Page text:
Sevilla’s failure to progress in the Champions League illustrates once again the gap between Spain’s very best and the rest, writes Mike Barnes.
The Champions League group stage reached its denouement this week and, in keeping with recent seasons, Spain’s top three sides all made it comfortably through to the tournament’s knockout phase. Sevilla, on the other hand, finished with a victory but said farewell to the competition.
Unai Emery’s men escaped a last-place finish in Group D with a 1-0 win over Juventus that at least gives them another crack at the Europa League, but the Coach was left to rue the missed opportunities and below-par performances from previous matchdays.
History will recall that Sevilla suffered four consecutive defeats in this season’s competition, book-ended by an opening 3-0 victory against Borussia Monchengladbach in September and Tuesday’s winning finale against Juve, but it was those four losses that characterised their campaign.
Emery’s side has struggled for consistency this season. Hard-fought home victories over Barcelona and Real Madrid were negated by sloppy defeats at lowly Las Palmas and Real Sociedad. To seriously challenge the big two, Sevilla must begin to put the lesser teams away in the manner Barca and Madrid routinely do.
In keeping with their stuttering form in La Liga, Sevilla have failed to be consistent in an admittedly strong Champions League group. The back-to-back encounters with Manchester City were pivotal, yet embodied the frustrating contradictions often displayed by Emery’s talented but fallible side.
Desperately unlucky to lose out to a last-minute City winner after dominating for long periods at the Etihad Stadium, Los Rojiblancos collapsed uncharacteristically in the return at Ramon Sanchez Pizjuan. As well as ending their 10-game unbeaten home European record, City’s emphatic 3-1 win gave Sevilla a mountain to climb in the group.
Unfailingly positive in publicly defending his team, Emery refuses to dwell on the disappointment of Champions League elimination, preferring instead to accentuate the positives. Current holders of the Europa League and winners for the past two seasons, the Coach has immediately turned his focus on winning that competition for a record third successive year.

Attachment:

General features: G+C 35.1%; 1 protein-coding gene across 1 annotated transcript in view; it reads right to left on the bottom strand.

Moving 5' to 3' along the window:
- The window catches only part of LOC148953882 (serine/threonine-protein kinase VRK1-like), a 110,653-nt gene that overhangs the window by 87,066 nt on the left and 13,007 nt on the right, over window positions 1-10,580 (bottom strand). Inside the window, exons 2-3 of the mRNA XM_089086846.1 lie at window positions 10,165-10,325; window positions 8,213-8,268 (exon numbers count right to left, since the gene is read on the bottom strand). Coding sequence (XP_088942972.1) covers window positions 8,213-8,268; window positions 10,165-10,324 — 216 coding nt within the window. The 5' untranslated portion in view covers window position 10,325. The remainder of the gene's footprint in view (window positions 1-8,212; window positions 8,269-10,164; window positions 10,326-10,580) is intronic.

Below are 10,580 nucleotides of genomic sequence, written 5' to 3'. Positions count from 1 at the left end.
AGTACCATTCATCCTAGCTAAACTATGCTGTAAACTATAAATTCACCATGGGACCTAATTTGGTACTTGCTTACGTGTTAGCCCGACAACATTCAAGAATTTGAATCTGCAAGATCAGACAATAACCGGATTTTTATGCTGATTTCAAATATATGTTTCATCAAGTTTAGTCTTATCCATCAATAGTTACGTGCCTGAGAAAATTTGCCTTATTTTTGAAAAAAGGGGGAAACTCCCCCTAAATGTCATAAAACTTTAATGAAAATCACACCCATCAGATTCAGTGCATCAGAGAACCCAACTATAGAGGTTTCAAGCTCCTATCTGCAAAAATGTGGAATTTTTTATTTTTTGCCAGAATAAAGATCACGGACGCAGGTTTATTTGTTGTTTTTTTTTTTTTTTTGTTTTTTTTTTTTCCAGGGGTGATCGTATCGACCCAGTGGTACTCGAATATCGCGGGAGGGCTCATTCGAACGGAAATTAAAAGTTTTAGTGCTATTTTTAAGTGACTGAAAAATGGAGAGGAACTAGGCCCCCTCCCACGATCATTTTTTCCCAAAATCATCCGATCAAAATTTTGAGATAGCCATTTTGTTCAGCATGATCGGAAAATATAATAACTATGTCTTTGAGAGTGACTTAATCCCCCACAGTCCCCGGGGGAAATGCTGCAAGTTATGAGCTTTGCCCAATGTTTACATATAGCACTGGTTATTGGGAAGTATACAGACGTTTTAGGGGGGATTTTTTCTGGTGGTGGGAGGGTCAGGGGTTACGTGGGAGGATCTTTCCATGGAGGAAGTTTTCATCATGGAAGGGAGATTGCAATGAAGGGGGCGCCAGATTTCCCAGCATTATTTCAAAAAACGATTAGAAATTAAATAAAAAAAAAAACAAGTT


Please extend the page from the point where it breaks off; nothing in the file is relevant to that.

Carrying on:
Emery has created at Sevilla a side that plays exciting, attacking football. Even their defenders attack, with men like left-back Benoit Tremoulinas constantly pushing forward, sometimes leaving them vulnerable at the back. Midfield pair Steven N’Zonzi and Grzegorz Krychowiak offer further some balance, but the lack of a consistent and reliable target man is an issue.
Carlos Bacca was prolific during his two seasons with Los Nervionenses, which coincided with the club’s two Europa League triumphs. With 34 goals in 71 Primera Liga appearances, the Colombian striker also netted 14 times in 31 Europe and flourished alongside the dangerous but less reliable Kevin Gameiro.
Bacca’s successor, Fernando Llorente, made a slow start at Sevilla but scored the winner against his former club on Tuesday. Llorente also has a liking for the Europa League, having hit seven goals in 15 games in the competition to propel Marcelo Bielsa’s Athletic Bilbao side to the final in 2012.
The Coach has an effective and aggressive supply line at his disposal too. Ever Banega, Vitolo and Yevhen Konoplyanka comprise a potent attacking trio playing behind the striker and creating width. Ukrainian Konoplyanka in particular has excited crowds at the Sanchez Pizjuan with his ability to beat full-backs and supply teasing crosses to the striker.
Emery must blend this team of talented individuals into a powerful, cohesive and ruthless unit. Failure to do so will mean Sevilla continue to be regarded as a good Spanish side, masters of the Europa League, but forever falling short of being a great one.